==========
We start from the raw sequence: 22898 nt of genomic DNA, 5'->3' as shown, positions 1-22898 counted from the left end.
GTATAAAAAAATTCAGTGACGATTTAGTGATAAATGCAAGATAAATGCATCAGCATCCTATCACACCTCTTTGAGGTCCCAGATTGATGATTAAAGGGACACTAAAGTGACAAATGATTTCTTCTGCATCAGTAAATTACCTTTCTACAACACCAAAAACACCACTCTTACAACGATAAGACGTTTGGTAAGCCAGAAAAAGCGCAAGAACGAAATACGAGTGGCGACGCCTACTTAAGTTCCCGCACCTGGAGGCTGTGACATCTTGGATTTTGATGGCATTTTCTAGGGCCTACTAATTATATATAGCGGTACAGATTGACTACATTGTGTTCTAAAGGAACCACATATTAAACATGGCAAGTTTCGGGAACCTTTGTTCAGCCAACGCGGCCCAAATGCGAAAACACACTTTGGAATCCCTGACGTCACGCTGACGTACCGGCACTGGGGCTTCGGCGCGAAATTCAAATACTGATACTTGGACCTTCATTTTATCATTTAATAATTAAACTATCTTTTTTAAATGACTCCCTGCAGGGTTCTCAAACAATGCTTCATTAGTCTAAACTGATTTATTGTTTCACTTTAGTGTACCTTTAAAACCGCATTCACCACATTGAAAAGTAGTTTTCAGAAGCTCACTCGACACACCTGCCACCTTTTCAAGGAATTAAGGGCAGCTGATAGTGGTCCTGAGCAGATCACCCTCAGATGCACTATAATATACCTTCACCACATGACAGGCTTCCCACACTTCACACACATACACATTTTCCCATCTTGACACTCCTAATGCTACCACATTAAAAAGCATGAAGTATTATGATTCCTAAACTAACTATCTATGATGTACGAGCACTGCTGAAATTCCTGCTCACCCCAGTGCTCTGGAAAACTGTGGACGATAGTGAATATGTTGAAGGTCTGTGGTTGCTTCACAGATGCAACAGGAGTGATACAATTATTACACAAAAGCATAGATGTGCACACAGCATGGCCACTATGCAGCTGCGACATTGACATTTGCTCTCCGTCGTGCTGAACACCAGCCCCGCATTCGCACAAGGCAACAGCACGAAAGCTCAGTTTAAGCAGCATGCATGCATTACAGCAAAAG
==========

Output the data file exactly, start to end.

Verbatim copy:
We start from the raw sequence: 22898 nt of genomic DNA, 5'->3' as shown, positions 1-22898 counted from the left end.
GTATAAAAAAATTCAGTGACGATTTAGTGATAAATGCAAGATAAATGCATCAGCATCCTATCACACCTCTTTGAGGTCCCAGATTGATGATTAAAGGGACACTAAAGTGACAAATGATTTCTTCTGCATCAGTAAATTACCTTTCTACAACACCAAAAACACCACTCTTACAACGATAAGACGTTTGGTAAGCCAGAAAAAGCGCAAGAACGAAATACGAGTGGCGACGCCTACTTAAGTTCCCGCACCTGGAGGCTGTGACATCTTGGATTTTGATGGCATTTTCTAGGGCCTACTAATTATATATAGCGGTACAGATTGACTACATTGTGTTCTAAAGGAACCACATATTAAACATGGCAAGTTTCGGGAACCTTTGTTCAGCCAACGCGGCCCAAATGCGAAAACACACTTTGGAATCCCTGACGTCACGCTGACGTACCGGCACTGGGGCTTCGGCGCGAAATTCAAATACTGATACTTGGACCTTCATTTTATCATTTAATAATTAAACTATCTTTTTTAAATGACTCCCTGCAGGGTTCTCAAACAATGCTTCATTAGTCTAAACTGATTTATTGTTTCACTTTAGTGTACCTTTAAAACCGCATTCACCACATTGAAAAGTAGTTTTCAGAAGCTCACTCGACACACCTGCCACCTTTTCAAGGAATTAAGGGCAGCTGATAGTGGTCCTGAGCAGATCACCCTCAGATGCACTATAATATACCTTCACCACATGACAGGCTTCCCACACTTCACACACATACACATTTTCCCATCTTGACACTCCTAATGCTACCACATTAAAAAGCATGAAGTATTATGATTCCTAAACTAACTATCTATGATGTACGAGCACTGCTGAAATTCCTGCTCACCCCAGTGCTCTGGAAAACTGTGGACGATAGTGAATATGTTGAAGGTCTGTGGTTGCTTCACAGATGCAACAGGAGTGATACAATTATTACACAAAAGCATAGATGTGCACACAGCATGGCCACTATGCAGCTGCGACATTGACATTTGCTCTCCGTCGTGCTGAACACCAGCCCCGCATTCGCACAAGGCAACAGCACGAAAGCTCAGTTTAAGCAGCATGCATGCATTACAGCAAAAG